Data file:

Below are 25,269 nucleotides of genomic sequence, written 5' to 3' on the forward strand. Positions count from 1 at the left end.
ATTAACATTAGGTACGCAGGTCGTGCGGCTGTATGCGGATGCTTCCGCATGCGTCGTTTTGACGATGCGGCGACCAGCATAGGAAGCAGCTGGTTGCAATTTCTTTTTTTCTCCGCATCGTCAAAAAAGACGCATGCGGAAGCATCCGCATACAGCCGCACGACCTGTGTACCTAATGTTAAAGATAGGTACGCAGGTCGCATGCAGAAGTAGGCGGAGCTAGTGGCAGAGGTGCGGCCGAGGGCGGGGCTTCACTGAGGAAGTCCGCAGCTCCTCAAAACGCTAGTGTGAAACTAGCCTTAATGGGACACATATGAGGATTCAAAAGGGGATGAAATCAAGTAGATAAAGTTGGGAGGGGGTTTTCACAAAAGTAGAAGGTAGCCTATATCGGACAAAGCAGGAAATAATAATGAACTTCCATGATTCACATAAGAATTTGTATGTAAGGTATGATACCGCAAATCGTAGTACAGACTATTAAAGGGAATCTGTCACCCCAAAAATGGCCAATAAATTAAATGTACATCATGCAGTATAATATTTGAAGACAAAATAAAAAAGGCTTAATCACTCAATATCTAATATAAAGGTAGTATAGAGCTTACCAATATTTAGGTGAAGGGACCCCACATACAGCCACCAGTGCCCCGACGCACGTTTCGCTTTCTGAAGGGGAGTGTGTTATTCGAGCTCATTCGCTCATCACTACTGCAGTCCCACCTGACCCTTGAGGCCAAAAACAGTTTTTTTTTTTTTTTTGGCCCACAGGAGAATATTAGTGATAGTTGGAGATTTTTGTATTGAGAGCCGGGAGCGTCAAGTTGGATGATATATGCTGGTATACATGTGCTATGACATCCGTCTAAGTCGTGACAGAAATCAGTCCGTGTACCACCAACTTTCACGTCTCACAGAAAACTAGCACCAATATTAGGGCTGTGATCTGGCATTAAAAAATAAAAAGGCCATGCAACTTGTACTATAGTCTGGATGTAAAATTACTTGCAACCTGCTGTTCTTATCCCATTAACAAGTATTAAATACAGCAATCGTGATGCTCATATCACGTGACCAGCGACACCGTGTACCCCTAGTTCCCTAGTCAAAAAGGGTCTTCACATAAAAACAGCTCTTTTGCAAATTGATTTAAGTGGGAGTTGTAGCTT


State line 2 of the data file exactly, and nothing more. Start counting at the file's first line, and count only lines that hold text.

ATTAACATTAGGTACGCAGGTCGTGCGGCTGTATGCGGATGCTTCCGCATGCGTCGTTTTGACGATGCGGCGACCAGCATAGGAAGCAGCTGGTTGCAATTTCTTTTTTTCTCCGCATCGTCAAAAAAGACGCATGCGGAAGCATCCGCATACAGCCGCACGACCTGTGTACCTAATGTTAAAGATAGGTACGCAGGTCGCATGCAGAAGTAGGCGGAGCTAGTGGCAGAGGTGCGGCCGAGGGCGGGGCTTCACTGAGGAAGTCCGCAGCTCCTCAAAACGCTAGTGTGAAACTAGCCTTAATGGGACACATATGAGGATTCAAAAGGGGATGAAATCAAGTAGATAAAGTTGGGAGGGGGTTTTCACAAAAGTAGAAGGTAGCCTATATCGGACAAAGCAGGAAATAATAATGAACTTCCATGATTCACATAAGAATTTGTATGTAAGGTATGATACCGCAAATCGTAGTACAGACTATTAAAGGGAATCTGTCACCCCAAAAATGGCCAATAAATTAAATGTACATCATGCAGTATAATATTTGAAGACAAAATAAAAAAGGCTTAATCACTCAATATCTAATATAAAGGTAGTATAGAGCTTACCAATATTTAGGTGAAGGGACCCCACATACAGCCACCAGTGCCCCGACGCACGTTTCGCTTTCTGAAGGGGAGTGTGTTATTCGAGCTCATTCGCTCATCACTACTGCAGTCCCACCTGACCCTTGAGGCCAAAAACAGTTTTTTTTTTTTTTTTGGCCCACAGGAGAATATTAGTGATAGTTGGAGATTTTTGTATTGAGAGCCGGGAGCGTCAAGTTGGATGATATATGCTGGTATACATGTGCTATGACATCCGTCTAAGTCGTGACAGAAATCAGTCCGTGTACCACCAACTTTCACGTCTCACAGAAAACTAGCACCAATATTAGGGCTGTGATCTGGCATTAAAAAATAAAAAGGCCATGCAACTTGTACTATAGTCTGGATGTAAAATTACTTGCAACCTGCTGTTCTTATCCCATTAACAAGTATTAAATACAGCAATCGTGATGCTCATATCACGTGACCAGCGACACCGTGTACCCCTAGTTCCCTAGTCAAAAAGGGTCTTCACATAAAAACAGCTCTTTTGCAAATTGATTTAAGTGGGAGTTGTAGCTT